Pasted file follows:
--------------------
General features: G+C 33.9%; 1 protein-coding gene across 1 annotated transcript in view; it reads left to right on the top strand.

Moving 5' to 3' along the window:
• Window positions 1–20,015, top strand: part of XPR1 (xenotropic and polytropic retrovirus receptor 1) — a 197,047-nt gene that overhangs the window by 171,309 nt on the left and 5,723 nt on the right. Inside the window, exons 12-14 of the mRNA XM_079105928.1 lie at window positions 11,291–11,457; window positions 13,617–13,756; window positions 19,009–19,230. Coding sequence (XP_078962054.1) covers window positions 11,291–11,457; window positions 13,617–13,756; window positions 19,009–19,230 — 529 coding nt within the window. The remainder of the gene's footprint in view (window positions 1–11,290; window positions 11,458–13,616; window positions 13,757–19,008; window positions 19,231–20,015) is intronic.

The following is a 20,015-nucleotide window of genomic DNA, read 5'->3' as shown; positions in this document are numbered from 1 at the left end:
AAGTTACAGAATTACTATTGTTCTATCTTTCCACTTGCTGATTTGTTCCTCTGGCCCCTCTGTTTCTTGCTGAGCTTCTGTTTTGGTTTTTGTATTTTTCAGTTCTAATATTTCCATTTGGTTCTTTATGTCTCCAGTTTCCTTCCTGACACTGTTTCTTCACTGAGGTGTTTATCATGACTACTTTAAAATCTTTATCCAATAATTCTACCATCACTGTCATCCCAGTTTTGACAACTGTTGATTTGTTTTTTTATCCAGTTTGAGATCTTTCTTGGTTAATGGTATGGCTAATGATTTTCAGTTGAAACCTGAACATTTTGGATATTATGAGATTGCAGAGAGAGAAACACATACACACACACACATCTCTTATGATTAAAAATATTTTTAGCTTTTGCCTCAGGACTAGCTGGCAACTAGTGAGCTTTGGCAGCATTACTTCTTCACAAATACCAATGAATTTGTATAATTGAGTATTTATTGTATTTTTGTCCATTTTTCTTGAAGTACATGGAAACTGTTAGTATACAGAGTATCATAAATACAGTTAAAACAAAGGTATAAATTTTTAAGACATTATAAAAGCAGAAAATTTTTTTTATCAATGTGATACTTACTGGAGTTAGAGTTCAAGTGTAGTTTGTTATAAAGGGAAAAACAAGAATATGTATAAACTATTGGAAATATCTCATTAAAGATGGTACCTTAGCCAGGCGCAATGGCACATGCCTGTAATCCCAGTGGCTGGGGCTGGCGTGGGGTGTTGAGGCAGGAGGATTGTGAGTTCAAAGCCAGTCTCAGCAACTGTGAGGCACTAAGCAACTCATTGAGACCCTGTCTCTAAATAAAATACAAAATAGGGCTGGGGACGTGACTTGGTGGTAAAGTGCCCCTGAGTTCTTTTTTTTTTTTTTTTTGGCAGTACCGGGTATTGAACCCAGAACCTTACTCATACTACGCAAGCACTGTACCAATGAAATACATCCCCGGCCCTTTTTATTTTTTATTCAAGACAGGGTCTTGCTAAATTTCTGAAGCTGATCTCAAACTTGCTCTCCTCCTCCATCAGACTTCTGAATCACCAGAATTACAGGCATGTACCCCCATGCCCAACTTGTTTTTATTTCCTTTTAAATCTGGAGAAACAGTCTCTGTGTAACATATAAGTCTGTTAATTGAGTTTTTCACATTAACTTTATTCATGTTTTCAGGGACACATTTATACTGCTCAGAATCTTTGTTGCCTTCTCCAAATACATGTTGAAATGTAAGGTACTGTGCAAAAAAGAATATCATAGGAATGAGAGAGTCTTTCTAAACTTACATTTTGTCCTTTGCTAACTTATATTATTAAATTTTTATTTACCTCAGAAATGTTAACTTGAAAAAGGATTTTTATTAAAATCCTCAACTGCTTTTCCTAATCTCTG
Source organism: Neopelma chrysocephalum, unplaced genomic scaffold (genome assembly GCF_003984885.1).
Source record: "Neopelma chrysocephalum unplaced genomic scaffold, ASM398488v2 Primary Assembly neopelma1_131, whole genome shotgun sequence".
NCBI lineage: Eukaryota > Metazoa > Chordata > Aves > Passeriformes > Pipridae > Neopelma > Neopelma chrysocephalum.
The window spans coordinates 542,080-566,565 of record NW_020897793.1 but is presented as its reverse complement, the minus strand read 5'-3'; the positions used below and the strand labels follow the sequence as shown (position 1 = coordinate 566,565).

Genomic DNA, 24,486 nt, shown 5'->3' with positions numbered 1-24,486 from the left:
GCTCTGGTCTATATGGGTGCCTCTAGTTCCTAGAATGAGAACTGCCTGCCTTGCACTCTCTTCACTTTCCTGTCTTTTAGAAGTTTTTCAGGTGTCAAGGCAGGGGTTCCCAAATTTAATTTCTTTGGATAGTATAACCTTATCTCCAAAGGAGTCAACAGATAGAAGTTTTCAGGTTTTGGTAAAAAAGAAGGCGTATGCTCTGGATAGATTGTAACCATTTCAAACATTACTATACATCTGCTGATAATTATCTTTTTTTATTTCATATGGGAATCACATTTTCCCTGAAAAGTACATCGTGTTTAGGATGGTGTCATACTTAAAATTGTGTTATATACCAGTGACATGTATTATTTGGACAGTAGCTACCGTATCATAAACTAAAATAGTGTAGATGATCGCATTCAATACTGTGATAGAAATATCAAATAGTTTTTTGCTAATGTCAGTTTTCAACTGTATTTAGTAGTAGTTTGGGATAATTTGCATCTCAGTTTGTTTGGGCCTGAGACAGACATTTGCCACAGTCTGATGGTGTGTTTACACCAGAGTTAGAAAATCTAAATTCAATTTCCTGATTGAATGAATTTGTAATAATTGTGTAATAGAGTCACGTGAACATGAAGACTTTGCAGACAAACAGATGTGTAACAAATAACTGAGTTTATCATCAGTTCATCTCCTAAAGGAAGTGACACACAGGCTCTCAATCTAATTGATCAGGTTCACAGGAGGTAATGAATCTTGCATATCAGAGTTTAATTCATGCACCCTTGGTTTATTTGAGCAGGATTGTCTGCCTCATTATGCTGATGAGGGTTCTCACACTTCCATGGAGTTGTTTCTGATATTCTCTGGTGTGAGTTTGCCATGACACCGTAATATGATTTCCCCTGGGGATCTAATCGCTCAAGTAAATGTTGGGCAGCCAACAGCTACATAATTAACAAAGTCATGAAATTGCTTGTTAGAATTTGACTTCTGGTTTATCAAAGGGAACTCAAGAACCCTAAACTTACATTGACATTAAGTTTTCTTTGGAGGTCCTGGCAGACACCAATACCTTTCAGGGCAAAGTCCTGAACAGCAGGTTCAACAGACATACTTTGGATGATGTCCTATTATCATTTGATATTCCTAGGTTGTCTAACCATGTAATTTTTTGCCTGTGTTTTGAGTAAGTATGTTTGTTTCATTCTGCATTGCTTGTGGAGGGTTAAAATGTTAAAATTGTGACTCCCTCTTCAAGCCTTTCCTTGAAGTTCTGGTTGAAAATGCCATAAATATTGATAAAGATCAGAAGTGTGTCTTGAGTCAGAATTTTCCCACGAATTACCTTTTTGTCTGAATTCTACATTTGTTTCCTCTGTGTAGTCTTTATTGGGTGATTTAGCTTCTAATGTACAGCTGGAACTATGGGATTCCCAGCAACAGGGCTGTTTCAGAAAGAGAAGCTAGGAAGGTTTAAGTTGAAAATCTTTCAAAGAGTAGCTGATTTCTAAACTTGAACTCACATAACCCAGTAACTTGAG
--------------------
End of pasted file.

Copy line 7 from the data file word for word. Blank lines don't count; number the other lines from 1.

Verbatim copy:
Source record: "Neopelma chrysocephalum unplaced genomic scaffold, ASM398488v2 Primary Assembly neopelma1_131, whole genome shotgun sequence".